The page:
Conny Waters – AncientPages.com – Ancient DNA from bones and teeth suggests plague’s role in Stone Age population decline.

DNA Analyses Suggest The Plague Contributed To Stone Age Farmers' Decline

One of the complete skeletons found in the Frälsegården passage grave (Individual B/FRA043). The skeleton is that of a 30-40 years old woman, related only in the second degree to individuals in the kinship tree. According to strontium isotopes in her teeth she was born outside the sedimentary geology of Falbygden, probably in a neighboring region of western Sweden. The cranium was removed earlier during the excavation.  Credit: Karl-Göran Sjögren.

New research in Nature suggests the plague may have reduced European populations earlier than previously thought, predating major Middle Ages outbreaks.

In 14th century Europe, the “Black Death” plague devastated the population, killing nearly a third of the people.

New research from the University of Copenhagen suggests the plague arrived in Scandinavia thousands of years earlier than previously thought, possibly causing an epidemic despite contrary theories.

Researchers from the Globe Institute and the University of Gothenburg analyzed DNA from 108 ancient teeth and bones dating back 5, 000 years.
“The analyses show that 18 of these individuals, 17%, were infected with the plague when they died. Furthermore, our results suggests that the youngest plague strain we identify might have had epidemic potential,” says postdoc Frederik Seersholm, who led the DNA analysis.

The plague may have contributed to the Neolithic decline, a population collapse 5, 000 years ago that caused many farmers in Scandinavia and Northwestern Europe to disappear within a few centuries.

“We cannot—yet—prove that this was exactly how it happened. But the fact that we can now show that it could have happened this way is significant. The cause of this population decline, which we have known about for a long time, has always been subject of debate,” says Seersholm.

The plague may have contributed to the Neolithic decline, a population collapse 5, 000 years ago that caused many farmers in Scandinavia and Northwestern Europe to disappear within a few centuries.

“We cannot—yet—prove that this was exactly how it happened. But the fact that we can now show that it could have happened this way is significant. The cause of this population decline, which we have known about for a long time, has always been subject of debate,” says Seersholm.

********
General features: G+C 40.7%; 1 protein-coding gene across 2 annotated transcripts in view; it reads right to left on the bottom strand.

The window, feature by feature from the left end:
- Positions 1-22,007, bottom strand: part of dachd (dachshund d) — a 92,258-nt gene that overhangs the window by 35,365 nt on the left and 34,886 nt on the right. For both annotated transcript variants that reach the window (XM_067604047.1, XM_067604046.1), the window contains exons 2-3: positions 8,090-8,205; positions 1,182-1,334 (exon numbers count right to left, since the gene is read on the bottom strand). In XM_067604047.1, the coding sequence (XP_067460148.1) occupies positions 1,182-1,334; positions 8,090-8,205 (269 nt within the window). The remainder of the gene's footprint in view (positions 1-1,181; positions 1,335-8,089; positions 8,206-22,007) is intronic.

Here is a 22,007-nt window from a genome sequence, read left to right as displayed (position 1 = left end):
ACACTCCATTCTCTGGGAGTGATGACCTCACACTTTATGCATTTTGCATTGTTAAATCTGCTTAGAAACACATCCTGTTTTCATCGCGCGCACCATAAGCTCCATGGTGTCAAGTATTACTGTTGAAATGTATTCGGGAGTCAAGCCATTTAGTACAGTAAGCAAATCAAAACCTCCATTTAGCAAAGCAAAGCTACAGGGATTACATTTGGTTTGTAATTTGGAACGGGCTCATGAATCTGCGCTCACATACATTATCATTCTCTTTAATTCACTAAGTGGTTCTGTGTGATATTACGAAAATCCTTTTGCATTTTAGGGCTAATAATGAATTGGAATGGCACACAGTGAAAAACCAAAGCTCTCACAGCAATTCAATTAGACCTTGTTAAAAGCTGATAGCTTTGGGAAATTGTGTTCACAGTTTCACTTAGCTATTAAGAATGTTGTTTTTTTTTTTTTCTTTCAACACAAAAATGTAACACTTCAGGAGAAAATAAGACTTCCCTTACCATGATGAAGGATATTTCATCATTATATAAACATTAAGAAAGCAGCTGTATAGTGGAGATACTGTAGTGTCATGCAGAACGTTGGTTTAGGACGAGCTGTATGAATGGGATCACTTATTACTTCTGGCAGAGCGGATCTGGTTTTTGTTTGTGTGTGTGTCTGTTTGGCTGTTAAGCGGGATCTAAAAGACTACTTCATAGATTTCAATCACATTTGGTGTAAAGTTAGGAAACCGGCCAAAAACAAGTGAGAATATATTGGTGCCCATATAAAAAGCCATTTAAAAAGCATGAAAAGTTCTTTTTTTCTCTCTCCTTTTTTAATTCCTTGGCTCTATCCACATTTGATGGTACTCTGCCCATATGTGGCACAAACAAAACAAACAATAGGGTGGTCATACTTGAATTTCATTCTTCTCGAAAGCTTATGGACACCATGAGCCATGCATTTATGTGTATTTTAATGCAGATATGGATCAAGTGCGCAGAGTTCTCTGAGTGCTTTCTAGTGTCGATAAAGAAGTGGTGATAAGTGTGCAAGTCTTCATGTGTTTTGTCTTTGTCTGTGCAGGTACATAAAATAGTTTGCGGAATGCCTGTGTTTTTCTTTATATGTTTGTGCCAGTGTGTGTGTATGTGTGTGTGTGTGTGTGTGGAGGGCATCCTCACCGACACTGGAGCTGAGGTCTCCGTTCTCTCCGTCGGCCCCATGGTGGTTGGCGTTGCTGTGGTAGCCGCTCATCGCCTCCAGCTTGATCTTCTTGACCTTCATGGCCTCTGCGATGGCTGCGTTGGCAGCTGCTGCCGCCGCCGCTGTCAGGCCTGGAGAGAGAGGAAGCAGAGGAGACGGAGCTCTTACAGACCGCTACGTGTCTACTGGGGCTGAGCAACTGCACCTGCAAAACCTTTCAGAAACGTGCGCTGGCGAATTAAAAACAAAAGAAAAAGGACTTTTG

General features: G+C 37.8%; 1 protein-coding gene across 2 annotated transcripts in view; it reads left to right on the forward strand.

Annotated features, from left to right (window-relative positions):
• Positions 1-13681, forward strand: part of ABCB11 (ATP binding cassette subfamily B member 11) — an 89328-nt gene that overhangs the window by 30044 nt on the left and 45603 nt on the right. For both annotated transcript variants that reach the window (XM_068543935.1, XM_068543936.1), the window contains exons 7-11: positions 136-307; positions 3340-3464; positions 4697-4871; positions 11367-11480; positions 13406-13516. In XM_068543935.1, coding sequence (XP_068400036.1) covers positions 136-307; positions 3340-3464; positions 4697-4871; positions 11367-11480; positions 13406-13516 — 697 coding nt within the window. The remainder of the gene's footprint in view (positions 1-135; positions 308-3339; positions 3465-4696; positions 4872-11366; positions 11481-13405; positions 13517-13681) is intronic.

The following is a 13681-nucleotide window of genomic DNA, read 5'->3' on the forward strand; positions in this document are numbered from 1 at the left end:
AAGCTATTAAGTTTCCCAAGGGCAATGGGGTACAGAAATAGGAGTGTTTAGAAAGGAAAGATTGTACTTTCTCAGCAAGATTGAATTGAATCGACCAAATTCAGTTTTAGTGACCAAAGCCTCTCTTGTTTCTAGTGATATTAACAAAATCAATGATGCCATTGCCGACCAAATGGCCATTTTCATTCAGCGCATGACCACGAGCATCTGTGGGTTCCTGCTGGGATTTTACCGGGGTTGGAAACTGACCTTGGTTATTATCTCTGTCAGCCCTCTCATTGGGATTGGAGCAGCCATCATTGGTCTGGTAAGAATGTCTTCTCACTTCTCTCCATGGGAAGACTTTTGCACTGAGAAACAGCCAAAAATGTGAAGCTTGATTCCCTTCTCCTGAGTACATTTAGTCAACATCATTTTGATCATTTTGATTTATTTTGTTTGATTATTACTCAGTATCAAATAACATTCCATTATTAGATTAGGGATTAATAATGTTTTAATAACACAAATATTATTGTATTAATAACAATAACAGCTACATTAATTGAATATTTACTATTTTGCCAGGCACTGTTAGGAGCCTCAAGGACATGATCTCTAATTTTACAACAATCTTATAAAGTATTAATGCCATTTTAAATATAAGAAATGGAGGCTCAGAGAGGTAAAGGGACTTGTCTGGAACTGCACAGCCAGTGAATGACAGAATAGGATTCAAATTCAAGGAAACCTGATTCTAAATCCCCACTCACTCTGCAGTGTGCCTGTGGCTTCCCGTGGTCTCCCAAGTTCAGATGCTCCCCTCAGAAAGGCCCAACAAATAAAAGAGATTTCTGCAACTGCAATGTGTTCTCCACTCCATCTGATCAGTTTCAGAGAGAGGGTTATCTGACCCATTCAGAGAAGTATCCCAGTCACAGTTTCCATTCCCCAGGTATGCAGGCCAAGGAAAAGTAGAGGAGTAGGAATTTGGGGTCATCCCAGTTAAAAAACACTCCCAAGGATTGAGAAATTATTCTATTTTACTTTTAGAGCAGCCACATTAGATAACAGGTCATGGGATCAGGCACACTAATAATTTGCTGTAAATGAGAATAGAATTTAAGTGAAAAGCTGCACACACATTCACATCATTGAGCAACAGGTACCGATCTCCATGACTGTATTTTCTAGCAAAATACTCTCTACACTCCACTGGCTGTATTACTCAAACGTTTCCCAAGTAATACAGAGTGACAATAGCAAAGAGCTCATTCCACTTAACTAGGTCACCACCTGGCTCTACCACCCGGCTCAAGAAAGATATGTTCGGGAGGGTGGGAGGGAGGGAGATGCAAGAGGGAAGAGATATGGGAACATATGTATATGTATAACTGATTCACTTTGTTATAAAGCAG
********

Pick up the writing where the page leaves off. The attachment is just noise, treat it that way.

The archaeological material analyzed comes mainly from passage graves in Sweden, but one of the individuals is from a stone cist in Stevns, Denmark.

DNA Analyses Suggest The Plague Contributed To Stone Age Farmers' Decline

The skulls of the two second generation individuals in the right branch, FRA022 and FRA023, placed beside a limestone slab covering the ancestral individual, FRA021. Credit: Karl-Göran Sjögren.

Researchers used “deep shotgun sequencing” to extract detailed information from ancient DNA in Neolithic tooth and bone samples. This method allowed them to study familial relations and diseases despite the DNA’s degraded state.

“We’ve mapped plague lineages and described other microbes in the DNA data. Our analysis also examined human DNA from broad to individual levels, providing insights into the social structure of that time,” saaccording to Associate Professor Martin Sikora from the Globe Institute, who led the study.

DNA analysis revealed plague in 17% of individuals, suggesting its prevalence in late Stone Age Scandinavia. One analyzed family experienced at least three plague outbreaks over six mapped generations.

“For 200 years, we’ve debated kinship relations among individuals found in megalithic tombs. While theories abounded, DNA now provides concrete data,” according to Karl-Göran Sjögren, Associate Professor of Archaeology at the University of Gothenburg.

The new results of this study rule out previous theories suggesting that the population decline could not have been caused by plague.

According to Seersholm,  “theories about Neolithic population decline include war and infectious diseases, like plague. While some argued plague couldn’t cause an epidemic, this assumption is now challenged.”

Paper

Written by Conny Waters – AncientPages.com Staff Writer





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